- When planting, mounding soil can help keep the leaves of head lettuce, in particular, from coming into contact with the ground.
- A basic, mounded row of four to six inches would suffice to elevate heads, and it will also make it simpler to keep leaves from sitting in water that has accumulated on the ground, where the fungus can also be found.
Regardless of whether you’ve experienced a disease outbreak, rotating crops each season is a good idea. When a fungal infection is present, tilling the planting beds deeply before planting can assist.
5. Damping Off
Your young seedlings may fall limp on the soil, and the stems may be dark and withered, indicating that the plant is unable to maintain itself. Seedlings may fail to emerge entirely in some instances.
As previously indicated, fungus gnats may accompany seedlings in this situation, which could be your first clue even before the plants start to die off.
It’s too late if you spot gnats on plant leaves, on the soil surface, or drifting in the air the sprouts.
Fungi that flourish in chilly, wet settings, such as garden soil, induce damping off. While it most usually affects seedlings, it has also been reported to harm adult plants, causing root or crown rot in some cases.
Pathogens are commonly found in store-bought garden soil at the time of purchase. Fungi can grow in humid areas or if the soil is kept excessively damp.
Although lettuce seedlings are quite delicate and can be killed very rapidly when infected, this form of fungus can infect several types of seedlings, not just lettuce.
The failure of seedlings to emerge, the thread-like withering of stems, yellow or brown cotyledons, the appearance of fungus gnats, or white, mould-like formations on the surface of the soil, sometimes around the base of the seedlings, are all symptoms of damping off.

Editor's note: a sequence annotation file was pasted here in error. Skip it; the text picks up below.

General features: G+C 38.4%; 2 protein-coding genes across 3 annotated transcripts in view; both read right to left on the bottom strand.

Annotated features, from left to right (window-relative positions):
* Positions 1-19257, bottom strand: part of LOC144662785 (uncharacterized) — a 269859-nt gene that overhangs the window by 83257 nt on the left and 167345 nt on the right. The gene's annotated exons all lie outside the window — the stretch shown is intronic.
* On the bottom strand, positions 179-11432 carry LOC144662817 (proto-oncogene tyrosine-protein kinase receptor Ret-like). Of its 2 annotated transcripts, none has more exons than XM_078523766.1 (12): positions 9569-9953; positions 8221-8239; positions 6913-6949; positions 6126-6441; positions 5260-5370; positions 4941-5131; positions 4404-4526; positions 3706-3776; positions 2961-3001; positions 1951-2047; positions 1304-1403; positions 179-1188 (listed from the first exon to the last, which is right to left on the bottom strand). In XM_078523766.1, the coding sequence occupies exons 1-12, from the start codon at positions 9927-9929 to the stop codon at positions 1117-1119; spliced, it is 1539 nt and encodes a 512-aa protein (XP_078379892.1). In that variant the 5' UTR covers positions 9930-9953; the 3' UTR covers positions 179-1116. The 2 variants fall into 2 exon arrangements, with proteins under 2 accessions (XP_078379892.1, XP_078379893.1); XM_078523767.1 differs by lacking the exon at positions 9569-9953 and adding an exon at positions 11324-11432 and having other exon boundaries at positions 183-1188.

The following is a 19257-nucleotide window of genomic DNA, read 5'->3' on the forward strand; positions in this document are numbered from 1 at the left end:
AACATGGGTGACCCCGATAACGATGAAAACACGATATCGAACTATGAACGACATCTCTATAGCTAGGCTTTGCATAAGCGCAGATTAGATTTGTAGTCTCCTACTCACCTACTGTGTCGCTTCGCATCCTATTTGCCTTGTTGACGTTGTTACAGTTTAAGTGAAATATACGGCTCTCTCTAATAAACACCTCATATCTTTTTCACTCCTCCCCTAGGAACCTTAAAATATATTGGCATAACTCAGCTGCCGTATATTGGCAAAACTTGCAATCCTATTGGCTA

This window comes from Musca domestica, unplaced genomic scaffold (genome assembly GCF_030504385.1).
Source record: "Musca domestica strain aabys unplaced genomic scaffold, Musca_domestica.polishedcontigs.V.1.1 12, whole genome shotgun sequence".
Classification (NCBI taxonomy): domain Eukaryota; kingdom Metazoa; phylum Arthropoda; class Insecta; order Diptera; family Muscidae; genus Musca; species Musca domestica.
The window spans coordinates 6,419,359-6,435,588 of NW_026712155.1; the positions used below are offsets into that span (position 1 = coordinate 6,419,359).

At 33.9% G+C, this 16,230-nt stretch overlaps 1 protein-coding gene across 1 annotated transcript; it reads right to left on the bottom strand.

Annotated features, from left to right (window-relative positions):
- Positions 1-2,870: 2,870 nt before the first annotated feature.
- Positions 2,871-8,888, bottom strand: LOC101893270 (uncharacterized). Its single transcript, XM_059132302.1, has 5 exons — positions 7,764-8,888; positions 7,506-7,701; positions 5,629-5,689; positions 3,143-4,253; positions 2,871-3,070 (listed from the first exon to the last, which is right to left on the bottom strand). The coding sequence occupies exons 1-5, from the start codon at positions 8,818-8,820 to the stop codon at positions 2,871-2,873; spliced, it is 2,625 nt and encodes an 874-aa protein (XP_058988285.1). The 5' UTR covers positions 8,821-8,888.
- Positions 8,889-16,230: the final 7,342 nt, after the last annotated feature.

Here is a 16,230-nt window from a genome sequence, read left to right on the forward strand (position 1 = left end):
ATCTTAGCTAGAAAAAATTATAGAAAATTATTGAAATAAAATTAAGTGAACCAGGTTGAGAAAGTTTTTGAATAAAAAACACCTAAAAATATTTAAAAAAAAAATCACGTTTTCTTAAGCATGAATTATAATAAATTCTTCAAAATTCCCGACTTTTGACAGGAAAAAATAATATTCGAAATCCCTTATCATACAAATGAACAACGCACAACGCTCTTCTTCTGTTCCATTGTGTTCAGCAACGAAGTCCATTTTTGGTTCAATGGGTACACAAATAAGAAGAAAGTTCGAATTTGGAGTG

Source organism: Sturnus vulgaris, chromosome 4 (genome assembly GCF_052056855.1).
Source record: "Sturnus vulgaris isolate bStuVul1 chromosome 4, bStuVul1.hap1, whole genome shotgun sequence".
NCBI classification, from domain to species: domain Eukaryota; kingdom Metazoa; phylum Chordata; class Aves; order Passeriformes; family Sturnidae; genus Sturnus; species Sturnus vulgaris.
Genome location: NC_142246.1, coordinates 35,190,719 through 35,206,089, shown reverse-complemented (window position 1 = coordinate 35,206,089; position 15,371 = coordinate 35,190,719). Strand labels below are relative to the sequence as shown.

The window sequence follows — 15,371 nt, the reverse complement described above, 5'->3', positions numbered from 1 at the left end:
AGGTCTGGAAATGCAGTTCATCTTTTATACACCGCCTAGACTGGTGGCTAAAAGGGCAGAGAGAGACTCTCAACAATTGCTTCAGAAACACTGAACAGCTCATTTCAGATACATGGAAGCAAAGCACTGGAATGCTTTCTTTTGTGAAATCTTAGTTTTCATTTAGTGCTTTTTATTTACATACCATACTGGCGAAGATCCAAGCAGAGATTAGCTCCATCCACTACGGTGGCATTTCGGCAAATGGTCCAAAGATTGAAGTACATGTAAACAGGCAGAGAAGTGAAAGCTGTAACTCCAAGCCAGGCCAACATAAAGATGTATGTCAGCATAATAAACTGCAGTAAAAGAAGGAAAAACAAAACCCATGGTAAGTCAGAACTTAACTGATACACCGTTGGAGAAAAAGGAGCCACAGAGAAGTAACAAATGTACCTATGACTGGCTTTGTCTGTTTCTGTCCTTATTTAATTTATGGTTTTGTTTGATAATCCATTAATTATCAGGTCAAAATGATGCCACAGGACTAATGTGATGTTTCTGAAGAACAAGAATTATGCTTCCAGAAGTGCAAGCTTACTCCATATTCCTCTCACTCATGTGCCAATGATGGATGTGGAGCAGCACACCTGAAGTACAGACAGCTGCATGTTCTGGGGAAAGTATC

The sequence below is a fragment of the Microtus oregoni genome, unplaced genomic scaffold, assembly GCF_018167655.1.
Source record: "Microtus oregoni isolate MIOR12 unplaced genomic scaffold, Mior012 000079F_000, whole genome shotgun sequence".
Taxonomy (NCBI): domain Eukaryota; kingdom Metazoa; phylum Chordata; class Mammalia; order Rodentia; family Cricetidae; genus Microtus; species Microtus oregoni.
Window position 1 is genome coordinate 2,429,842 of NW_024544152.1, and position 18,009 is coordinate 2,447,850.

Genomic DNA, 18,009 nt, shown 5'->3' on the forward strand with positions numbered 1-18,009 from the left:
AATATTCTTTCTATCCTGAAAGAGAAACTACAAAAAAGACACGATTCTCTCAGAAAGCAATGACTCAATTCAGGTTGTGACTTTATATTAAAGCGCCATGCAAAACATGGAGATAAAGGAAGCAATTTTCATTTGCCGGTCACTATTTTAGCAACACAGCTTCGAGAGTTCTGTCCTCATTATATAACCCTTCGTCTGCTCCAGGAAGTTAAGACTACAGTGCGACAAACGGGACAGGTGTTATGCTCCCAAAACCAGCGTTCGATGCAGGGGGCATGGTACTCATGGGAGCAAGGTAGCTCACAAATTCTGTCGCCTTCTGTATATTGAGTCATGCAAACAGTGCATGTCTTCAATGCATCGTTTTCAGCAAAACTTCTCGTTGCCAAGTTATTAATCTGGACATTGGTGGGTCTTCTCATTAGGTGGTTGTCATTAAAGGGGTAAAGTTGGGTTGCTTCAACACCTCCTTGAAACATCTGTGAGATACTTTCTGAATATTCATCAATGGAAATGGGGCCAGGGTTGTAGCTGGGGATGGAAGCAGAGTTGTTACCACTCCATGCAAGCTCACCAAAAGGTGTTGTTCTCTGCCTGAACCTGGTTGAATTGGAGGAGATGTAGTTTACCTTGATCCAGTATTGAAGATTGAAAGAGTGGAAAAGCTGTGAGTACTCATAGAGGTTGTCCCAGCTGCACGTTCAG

The majority of symptoms will appear between the time of planting and the appearance of the first genuine leaves.
Because any tools or pots that have been exposed to the fungus can potentially propagate the disease to new crops, disinfecting implements or containers that have been exposed before reusing them can be an ideal preventative measure for damping off.
How To prevent
- Tools can be sterilized with rubbing alcohol or bleach; however, chlorine is harmful to metal instruments.
- When planting, use fresh potting soil and heat mats to keep the soil warm, as fungi thrive in cool, moist soil. Control is best achieved at temperatures above 70°F. When watering plants, use room-temperature water as well.
- Consider using a grow lamp to boost available light, which can help plants establish themselves while also warming and drying the soil at the surface, preventing gnats and fungus from settling in. It also helps if there is enough airflow.
Lettuce is rather simple to cultivate, and if you follow proper gardening methods and the advice in this article, you should have no trouble collecting your organic greens.
Have you ever had to deal with any of these lettuce ailments? Please share your thoughts in the comments box below!